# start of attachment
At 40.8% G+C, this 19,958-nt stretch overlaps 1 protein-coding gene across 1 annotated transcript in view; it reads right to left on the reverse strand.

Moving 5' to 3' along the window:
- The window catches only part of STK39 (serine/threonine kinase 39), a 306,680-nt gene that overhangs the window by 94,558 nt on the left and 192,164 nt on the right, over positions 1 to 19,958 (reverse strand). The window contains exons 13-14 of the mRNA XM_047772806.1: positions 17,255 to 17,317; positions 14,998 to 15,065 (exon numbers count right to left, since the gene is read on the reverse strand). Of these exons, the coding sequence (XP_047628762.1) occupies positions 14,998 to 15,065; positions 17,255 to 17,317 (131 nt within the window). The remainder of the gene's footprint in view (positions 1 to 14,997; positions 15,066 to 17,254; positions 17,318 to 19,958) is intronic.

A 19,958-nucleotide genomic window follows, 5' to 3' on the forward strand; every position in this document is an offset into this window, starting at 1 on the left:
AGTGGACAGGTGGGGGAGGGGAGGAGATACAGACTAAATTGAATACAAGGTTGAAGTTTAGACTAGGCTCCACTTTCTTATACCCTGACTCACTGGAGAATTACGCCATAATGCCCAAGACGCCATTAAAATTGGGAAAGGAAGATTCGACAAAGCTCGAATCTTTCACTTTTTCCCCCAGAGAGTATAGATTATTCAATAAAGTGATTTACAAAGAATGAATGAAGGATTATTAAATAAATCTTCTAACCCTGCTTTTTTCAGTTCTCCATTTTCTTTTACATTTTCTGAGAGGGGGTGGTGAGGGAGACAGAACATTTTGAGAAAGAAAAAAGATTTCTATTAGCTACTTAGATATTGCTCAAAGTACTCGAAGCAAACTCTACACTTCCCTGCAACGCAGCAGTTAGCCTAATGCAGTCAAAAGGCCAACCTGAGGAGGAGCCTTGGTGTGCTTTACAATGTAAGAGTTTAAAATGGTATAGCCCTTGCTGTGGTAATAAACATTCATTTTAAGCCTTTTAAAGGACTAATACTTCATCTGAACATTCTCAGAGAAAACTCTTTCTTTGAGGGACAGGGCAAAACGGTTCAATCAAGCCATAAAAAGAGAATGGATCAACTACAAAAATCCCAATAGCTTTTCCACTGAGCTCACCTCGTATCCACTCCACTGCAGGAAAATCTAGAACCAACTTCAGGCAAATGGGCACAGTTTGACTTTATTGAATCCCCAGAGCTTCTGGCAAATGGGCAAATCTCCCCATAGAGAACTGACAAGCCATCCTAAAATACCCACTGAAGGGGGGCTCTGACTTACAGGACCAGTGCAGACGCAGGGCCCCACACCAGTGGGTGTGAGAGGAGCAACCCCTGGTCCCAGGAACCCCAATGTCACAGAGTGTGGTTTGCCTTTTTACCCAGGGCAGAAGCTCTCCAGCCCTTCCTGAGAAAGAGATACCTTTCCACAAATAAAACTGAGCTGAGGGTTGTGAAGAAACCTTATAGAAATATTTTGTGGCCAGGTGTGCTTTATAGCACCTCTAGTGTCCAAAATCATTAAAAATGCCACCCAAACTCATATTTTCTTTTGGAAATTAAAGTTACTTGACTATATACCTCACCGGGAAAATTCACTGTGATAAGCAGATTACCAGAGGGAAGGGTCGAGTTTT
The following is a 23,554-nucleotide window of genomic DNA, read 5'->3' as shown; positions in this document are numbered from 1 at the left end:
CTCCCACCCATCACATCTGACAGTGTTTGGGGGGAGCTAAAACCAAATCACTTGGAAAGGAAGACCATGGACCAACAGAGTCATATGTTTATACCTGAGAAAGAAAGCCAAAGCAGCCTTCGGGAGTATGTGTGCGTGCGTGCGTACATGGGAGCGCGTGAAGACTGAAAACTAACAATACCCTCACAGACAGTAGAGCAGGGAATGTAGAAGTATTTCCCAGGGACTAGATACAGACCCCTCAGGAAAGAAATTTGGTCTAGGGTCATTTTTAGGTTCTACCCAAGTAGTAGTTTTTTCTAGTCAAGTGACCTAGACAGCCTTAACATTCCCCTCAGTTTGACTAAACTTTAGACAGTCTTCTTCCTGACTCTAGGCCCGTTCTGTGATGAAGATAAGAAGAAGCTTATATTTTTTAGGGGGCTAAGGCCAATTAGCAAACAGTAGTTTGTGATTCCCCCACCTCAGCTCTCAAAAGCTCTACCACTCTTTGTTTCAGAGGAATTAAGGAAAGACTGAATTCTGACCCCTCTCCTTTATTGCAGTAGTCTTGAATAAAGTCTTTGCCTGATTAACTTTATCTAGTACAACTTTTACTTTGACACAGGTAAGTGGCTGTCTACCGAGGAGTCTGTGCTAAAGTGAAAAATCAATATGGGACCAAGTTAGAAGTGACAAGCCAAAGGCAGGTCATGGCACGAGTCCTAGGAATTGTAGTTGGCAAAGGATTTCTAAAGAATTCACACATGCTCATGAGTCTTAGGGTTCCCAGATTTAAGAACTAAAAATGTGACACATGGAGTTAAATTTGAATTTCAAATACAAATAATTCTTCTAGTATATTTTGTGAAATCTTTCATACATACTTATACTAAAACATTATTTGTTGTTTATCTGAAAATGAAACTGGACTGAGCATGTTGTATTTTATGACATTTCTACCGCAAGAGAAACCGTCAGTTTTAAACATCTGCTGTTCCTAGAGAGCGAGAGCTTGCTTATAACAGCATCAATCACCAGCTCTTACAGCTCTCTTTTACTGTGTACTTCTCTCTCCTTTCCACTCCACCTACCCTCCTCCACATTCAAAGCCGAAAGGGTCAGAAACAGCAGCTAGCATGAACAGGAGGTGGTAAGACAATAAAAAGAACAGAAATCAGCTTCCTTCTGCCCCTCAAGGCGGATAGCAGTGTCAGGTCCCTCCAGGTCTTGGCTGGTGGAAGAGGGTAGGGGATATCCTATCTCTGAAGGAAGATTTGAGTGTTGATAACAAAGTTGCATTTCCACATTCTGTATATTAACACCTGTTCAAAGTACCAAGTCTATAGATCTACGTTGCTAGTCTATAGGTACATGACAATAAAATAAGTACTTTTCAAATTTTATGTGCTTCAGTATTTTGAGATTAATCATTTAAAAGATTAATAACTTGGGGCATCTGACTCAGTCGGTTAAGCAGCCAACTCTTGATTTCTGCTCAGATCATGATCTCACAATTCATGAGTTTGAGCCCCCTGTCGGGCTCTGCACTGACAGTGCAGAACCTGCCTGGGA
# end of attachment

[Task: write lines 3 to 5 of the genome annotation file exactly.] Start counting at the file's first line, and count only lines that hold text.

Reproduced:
- The window catches only part of STK39 (serine/threonine kinase 39), a 306,680-nt gene that overhangs the window by 94,558 nt on the left and 192,164 nt on the right, over positions 1 to 19,958 (reverse strand). The window contains exons 13-14 of the mRNA XM_047772806.1: positions 17,255 to 17,317; positions 14,998 to 15,065 (exon numbers count right to left, since the gene is read on the reverse strand). Of these exons, the coding sequence (XP_047628762.1) occupies positions 14,998 to 15,065; positions 17,255 to 17,317 (131 nt within the window). The remainder of the gene's footprint in view (positions 1 to 14,997; positions 15,066 to 17,254; positions 17,318 to 19,958) is intronic.

A 19,958-nucleotide genomic window follows, 5' to 3' on the forward strand; every position in this document is an offset into this window, starting at 1 on the left:
AGTGGACAGGTGGGGGAGGGGAGGAGATACAGACTAAATTGAATACAAGGTTGAAGTTTAGACTAGGCTCCACTTTCTTATACCCTGACTCACTGGAGAATTACGCCATAATGCCCAAGACGCCATTAAAATTGGGAAAGGAAGATTCGACAAAGCTCGAATCTTTCACTTTTTCCCCCAGAGAGTATAGATTATTCAATAAAGTGATTTACAAAGAATGAATGAAGGATTATTAAATAAATCTTCTAACCCTGCTTTTTTCAGTTCTCCATTTTCTTTTACATTTTCTGAGAGGGGGTGGTGAGGGAGACAGAACATTTTGAGAAAGAAAAAAGATTTCTATTAGCTACTTAGATATTGCTCAAAGTACTCGAAGCAAACTCTACACTTCCCTGCAACGCAGCAGTTAGCCTAATGCAGTCAAAAGGCCAACCTGAGGAGGAGCCTTGGTGTGCTTTACAATGTAAGAGTTTAAAATGGTATAGCCCTTGCTGTGGTAATAAACATTCATTTTAAGCCTTTTAAAGGACTAATACTTCATCTGAACATTCTCAGAGAAAACTCTTTCTTTGAGGGACAGGGCAAAACGGTTCAATCAAGCCATAAAAAGAGAATGGATCAACTACAAAAATCCCAATAGCTTTTCCACTGAGCTCACCTCGTATCCACTCCACTGCAGGAAAATCTAGAACCAACTTCAGGCAAATGGGCACAGTTTGACTTTATTGAATCCCCAGAGCTTCTGGCAAATGGGCAAATCTCCCCATAGAGAACTGACAAGCCATCCTAAAATACCCACTGAAGGGGGGCTCTGACTTACAGGACCAGTGCAGACGCAGGGCCCCACACCAGTGGGTGTGAGAGGAGCAACCCCTGGTCCCAGGAACCCCAATGTCACAGAGTGTGGTTTGCCTTTTTACCCAGGGCAGAAGCTCTCCAGCCCTTCCTGAGAAAGAGATACCTTTCCACAAATAAAACTGAGCTGAGGGTTGTGAAGAAACCTTATAGAAATATTTTGTGGCCAGGTGTGCTTTATAGCACCTCTAGTGTCCAAAATCATTAAAAATGCCACCCAAACTCATATTTTCTTTTGGAAATTAAAGTTACTTGACTATATACCTCACCGGGAAAATTCACTGTGATAAGCAGATTACCAGAGGGAAGGGTCGAGTTTT